Exploring the relation between childhood trauma, temperamental traits and mindfulness in borderline personality disorder
Elices et al. BMC Psychiatry
Exploring the relation between childhood trauma, temperamental traits and mindfulness in borderline personality disorder
Juan C. Pascual
Background: Deficits in mindfulness-related capacities have been described in borderline personality disorder (BPD). However, little research has been conducted to explore which factors could explain these deficits. This study assesses the relationship between temperamental traits and childhood maltreatment with mindfulness in BPD. Methods: A total of 100 individuals diagnosed with BPD participated in the study. Childhood maltreatment was assessed using the Childhood Trauma Questionnaire (CTQ-SF), temperamental traits were assessed using the Zuckerman-Khulman Personality Questionnaire (ZKPQ), and mindfulness capabilities were evaluated with the Five Facet Mindfulness Questionnaire (FFMQ). Results: Hierarchical regression analyses were performed including only those CTQ-SF and ZKPQ subscales that showed simultaneous significant correlations with mindfulness facets. Results indicated that neuroticism and sexual abuse were predictors of acting with awareness; and neuroticism, impulsiveness and sexual abuse were significant predictors of non-judging. Temperamental traits did not have a moderator effect on the relationship between childhood sexual abuse and mindfulness facets. Conclusions: These results provide preliminary evidence for the effects of temperamental traits and childhood trauma on mindfulness capabilities in BPD individuals. Further studies are needed to better clarify the impact of childhood traumatic experiences on mindfulness capabilities and to determine the causal relations between these variables.
Borderline personality disorder; Mindfulness; Childhood maltreatment; Temperament
Borderline personality disorder (BPD) is a severe
psychiatric condition marked by a pervasive pattern of emotional
dysregulation, impulsive behaviour, identity disturbances
and interpersonal conflicts . Previous publications have
established that the transaction between biological
temperamental predispositions and environmental factors
contribute to the development of the disorder [2–4]. BPD has
been described as an extreme and maladaptive variant of
1Servei de Psiquiatria, Hospital de la Santa Creu i Sant Pau, Barcelona, Spain
2Institut d’Investigació Biomèdica - Sant Pau (IIB-Sant Pau), Centro de
Investigación Biomédica en Red de Salud Mental (CIBERSAM), Madrid, Spain
Full list of author information is available at the end of the article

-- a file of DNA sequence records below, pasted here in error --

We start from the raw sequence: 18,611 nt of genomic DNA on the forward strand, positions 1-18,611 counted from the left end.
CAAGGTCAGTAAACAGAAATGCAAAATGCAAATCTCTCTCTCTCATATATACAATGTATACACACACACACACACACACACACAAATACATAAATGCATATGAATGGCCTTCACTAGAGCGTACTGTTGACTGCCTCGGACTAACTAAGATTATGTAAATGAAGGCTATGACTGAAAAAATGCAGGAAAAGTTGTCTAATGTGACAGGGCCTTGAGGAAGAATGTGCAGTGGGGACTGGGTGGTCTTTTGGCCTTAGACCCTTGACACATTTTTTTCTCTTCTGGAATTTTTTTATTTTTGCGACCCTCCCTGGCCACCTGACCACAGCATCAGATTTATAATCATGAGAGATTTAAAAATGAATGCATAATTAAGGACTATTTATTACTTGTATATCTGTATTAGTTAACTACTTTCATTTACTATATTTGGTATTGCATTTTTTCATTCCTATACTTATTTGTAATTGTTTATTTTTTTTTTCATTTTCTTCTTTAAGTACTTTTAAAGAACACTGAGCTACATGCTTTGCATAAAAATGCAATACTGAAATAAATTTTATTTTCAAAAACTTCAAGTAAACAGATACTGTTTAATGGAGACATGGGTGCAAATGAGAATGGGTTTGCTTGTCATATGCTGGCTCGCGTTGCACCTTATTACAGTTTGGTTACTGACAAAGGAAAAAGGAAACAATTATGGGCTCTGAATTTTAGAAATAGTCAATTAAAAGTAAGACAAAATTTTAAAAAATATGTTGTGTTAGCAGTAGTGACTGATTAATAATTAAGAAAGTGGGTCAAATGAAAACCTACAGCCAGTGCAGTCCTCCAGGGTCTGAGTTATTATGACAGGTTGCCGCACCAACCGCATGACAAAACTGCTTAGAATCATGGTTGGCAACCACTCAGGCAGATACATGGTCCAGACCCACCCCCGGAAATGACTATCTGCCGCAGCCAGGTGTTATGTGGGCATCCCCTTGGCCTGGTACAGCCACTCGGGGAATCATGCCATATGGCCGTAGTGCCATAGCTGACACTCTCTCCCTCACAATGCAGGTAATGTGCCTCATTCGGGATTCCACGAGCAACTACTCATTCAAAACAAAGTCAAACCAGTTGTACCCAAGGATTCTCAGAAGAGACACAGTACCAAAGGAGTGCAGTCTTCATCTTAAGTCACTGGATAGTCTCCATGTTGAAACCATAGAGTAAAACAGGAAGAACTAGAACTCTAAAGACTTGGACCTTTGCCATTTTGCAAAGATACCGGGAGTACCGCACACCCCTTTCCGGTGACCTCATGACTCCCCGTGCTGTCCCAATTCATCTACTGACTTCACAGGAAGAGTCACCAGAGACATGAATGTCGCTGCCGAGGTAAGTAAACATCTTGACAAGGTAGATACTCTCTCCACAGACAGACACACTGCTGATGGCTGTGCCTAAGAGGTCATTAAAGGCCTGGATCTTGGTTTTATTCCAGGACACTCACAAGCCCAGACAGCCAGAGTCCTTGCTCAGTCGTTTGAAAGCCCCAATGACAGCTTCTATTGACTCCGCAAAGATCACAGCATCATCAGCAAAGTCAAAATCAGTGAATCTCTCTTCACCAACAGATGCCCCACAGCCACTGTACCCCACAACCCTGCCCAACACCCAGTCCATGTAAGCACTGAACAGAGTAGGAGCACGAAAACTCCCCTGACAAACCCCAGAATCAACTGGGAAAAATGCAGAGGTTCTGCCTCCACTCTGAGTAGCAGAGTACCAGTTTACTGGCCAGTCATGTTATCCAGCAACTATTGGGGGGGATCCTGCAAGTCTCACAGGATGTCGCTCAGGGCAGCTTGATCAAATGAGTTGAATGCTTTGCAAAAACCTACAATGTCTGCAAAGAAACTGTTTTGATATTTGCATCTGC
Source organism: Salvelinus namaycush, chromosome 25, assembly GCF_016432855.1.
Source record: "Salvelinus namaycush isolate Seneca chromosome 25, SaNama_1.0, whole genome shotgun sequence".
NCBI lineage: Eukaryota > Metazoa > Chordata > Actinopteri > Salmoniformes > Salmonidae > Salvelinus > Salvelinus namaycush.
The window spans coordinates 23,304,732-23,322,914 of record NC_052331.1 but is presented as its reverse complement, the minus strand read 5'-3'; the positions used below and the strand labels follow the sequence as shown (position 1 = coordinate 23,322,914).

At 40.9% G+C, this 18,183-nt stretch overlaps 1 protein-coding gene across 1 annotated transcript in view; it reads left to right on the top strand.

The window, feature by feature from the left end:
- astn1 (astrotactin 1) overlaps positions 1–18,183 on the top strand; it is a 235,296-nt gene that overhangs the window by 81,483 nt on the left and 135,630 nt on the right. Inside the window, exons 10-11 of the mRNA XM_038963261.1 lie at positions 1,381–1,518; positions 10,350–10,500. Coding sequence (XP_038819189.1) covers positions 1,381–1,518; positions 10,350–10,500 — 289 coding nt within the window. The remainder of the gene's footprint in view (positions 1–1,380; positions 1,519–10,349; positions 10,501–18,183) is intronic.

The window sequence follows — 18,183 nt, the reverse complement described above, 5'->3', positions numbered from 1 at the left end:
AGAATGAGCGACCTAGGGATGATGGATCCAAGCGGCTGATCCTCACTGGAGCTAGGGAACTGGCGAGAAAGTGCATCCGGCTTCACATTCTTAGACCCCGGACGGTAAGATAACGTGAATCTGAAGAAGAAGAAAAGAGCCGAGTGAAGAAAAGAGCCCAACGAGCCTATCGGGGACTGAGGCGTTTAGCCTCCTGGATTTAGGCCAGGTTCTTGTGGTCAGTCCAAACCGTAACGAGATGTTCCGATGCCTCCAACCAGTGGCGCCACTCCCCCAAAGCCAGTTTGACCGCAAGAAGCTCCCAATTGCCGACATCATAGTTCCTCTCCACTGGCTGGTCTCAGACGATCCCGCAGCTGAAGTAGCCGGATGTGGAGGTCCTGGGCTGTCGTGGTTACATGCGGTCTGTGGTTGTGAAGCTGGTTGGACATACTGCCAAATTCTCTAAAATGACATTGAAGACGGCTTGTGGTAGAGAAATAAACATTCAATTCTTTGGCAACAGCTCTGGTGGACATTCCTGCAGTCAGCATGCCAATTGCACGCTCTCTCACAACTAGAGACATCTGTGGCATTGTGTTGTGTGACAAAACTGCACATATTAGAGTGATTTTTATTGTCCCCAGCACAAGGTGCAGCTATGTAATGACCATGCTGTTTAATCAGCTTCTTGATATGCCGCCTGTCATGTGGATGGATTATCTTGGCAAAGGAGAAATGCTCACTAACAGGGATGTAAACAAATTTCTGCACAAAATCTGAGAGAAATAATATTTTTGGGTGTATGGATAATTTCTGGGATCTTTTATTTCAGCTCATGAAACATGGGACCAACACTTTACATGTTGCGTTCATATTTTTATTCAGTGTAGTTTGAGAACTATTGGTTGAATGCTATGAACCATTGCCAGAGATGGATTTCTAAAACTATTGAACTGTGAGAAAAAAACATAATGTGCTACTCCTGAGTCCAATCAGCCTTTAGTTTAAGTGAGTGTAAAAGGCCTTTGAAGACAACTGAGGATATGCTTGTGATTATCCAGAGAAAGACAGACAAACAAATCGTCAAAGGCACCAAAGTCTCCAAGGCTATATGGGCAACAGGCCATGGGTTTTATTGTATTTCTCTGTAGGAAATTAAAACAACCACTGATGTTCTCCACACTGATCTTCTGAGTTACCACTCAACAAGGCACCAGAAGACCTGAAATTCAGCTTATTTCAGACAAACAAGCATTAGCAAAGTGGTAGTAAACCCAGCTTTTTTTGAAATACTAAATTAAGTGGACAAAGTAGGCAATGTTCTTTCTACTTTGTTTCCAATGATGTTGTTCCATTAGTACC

normal temperamental dimensions [1, 5, 6] such as
neuroticism, impulsiveness and aggression- hostility [1, 7]. In
parallel, other studies have revealed that certain contextual
factors such as adverse childhood experiences are also
related to BPD symptoms and its severity [8, 9].
Retrospective studies have found high rates of early traumatic
experiences in BPD, comprising 30 to 90 % of BPD cases
and including sexual, physical and emotional abuse
[10, 11]. Traumatic experiences and neuroticism are
also independent predictors of BPD severity . However,
it seems that the interaction between these factors (i.e.
neuroticism and adverse childhood experiences) is even
more complex, as it contributes not only to the severity
 but also to the development of the disorder .
In recent years, psychological treatments that include
mindfulness training have been increasingly used to treat
individuals with BPD with and without a history of early
trauma [13–15]. Moreover, it has been suggested that
improvements in the patient’s mindfulness capacities are a
common factor associated with the success of
evidencebased therapies for BPD . Mindfulness can be
described as a particular way to pay attention to the present
moment, in an inquiring and accepting manner, without
judging or reacting to the experience . The construct
of mindfulness encompasses several facets [18, 19]: (1) the
capacity to observe and notice the current experience; (2)
the ability to describe the experience (i.e., putting into
words or labelling the experience), (3) a non-judgemental
and non-evaluative stance (i.e., non-judging), (4)
non-reactivity to inner experience (i.e., allowing thoughts and
feelings to come without getting caught up in them) and
(5) acting with awareness (i.e., focusing on the present
activity instead of behaving mechanically). The inclusion of
mindfulness practices in BPD treatment is based on the
idea that individuals with BPD have a deficit in certain
important mindfulness capabilities and that this deficit is
associated with symptoms of the disorder [20, 21]. Indeed,
subjects with BPD display low levels of mindfulness
compared to healthy controls and other clinical populations
[22–24]. In addition, studies conducted by Wupperman